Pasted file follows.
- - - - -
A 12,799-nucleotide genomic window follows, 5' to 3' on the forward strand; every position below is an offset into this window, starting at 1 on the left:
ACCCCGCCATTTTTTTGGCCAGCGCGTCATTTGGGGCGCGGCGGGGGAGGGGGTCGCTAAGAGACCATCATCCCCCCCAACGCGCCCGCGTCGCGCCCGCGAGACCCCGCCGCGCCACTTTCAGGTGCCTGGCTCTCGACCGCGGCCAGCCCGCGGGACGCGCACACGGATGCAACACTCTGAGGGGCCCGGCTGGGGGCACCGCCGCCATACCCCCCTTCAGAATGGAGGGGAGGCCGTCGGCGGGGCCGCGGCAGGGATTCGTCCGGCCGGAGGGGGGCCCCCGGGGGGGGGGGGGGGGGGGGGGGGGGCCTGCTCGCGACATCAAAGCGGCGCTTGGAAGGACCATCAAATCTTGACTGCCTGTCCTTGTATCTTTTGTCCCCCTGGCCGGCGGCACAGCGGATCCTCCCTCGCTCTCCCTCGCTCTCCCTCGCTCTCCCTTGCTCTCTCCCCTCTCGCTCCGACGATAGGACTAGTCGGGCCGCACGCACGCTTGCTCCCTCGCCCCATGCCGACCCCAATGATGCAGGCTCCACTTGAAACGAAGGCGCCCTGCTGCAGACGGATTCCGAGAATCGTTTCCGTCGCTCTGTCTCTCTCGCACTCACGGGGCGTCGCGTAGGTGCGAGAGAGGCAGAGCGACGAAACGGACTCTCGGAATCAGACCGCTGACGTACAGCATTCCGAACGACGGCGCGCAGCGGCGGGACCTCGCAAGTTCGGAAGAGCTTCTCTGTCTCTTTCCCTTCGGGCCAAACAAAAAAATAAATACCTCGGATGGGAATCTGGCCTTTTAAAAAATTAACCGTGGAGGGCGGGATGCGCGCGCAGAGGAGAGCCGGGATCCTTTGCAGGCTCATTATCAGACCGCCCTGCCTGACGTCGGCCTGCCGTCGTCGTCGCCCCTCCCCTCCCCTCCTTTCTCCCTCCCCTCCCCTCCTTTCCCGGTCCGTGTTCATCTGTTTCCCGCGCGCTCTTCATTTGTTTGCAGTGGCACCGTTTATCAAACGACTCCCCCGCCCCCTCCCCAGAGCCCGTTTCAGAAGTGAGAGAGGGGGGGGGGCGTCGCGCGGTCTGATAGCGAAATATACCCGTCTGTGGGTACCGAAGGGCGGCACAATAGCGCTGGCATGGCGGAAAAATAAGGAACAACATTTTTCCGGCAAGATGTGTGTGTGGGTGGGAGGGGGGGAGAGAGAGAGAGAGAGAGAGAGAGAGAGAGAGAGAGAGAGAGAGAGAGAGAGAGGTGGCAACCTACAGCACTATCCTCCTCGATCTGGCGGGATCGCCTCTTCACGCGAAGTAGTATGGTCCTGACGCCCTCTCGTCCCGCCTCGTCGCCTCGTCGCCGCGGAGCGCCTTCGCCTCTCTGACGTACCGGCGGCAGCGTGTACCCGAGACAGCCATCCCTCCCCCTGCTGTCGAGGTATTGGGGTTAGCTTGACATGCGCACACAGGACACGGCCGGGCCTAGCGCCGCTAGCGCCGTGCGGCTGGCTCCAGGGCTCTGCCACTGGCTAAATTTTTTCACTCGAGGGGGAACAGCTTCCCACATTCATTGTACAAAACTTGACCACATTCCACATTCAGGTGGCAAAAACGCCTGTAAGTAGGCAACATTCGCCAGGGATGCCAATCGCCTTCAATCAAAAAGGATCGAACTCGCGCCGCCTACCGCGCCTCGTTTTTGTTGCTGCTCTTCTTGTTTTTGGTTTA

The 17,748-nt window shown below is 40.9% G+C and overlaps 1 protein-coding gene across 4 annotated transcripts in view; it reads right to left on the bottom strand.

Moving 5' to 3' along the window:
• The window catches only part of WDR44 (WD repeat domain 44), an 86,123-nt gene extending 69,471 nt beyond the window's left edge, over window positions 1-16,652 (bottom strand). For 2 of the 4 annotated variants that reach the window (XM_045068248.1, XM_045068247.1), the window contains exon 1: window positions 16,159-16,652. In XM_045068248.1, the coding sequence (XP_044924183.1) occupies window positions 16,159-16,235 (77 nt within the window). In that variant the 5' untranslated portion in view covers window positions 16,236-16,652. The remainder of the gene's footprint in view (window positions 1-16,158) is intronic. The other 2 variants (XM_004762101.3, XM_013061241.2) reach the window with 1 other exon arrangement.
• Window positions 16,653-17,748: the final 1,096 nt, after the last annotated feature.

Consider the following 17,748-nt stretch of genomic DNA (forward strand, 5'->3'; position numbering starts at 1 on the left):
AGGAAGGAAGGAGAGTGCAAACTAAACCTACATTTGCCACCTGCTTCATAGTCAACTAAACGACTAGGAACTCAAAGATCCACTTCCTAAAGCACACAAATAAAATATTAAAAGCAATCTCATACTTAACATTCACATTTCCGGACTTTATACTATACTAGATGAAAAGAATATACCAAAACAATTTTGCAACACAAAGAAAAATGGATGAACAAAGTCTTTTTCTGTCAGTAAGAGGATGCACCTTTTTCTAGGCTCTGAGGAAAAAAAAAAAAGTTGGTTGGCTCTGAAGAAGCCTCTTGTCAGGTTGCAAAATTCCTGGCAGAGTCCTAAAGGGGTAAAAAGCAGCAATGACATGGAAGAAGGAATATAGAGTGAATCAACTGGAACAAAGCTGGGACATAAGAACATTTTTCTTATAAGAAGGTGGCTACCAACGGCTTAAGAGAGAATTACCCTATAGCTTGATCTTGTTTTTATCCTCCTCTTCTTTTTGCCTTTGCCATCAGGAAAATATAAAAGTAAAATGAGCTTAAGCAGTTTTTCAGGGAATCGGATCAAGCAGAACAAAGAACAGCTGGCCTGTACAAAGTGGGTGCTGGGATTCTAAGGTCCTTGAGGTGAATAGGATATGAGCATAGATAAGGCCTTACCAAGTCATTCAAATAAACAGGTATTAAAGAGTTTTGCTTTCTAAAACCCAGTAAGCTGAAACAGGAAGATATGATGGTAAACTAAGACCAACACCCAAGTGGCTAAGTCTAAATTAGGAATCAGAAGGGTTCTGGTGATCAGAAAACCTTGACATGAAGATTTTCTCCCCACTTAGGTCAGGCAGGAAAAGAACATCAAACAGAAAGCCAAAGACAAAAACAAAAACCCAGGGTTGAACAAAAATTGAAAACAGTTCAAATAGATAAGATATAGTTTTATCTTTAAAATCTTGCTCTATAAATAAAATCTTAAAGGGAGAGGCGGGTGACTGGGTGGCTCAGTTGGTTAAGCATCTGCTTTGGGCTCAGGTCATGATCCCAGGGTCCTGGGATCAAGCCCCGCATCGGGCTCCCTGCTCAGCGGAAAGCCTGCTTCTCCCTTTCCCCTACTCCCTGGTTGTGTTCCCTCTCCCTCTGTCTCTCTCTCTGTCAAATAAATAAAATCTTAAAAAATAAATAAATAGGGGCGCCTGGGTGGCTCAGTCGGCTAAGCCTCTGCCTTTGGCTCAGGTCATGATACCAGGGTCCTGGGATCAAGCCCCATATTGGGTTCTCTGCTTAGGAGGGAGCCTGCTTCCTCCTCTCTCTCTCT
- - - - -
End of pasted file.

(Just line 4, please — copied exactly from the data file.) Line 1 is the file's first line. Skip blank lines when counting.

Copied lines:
Moving 5' to 3' along the window: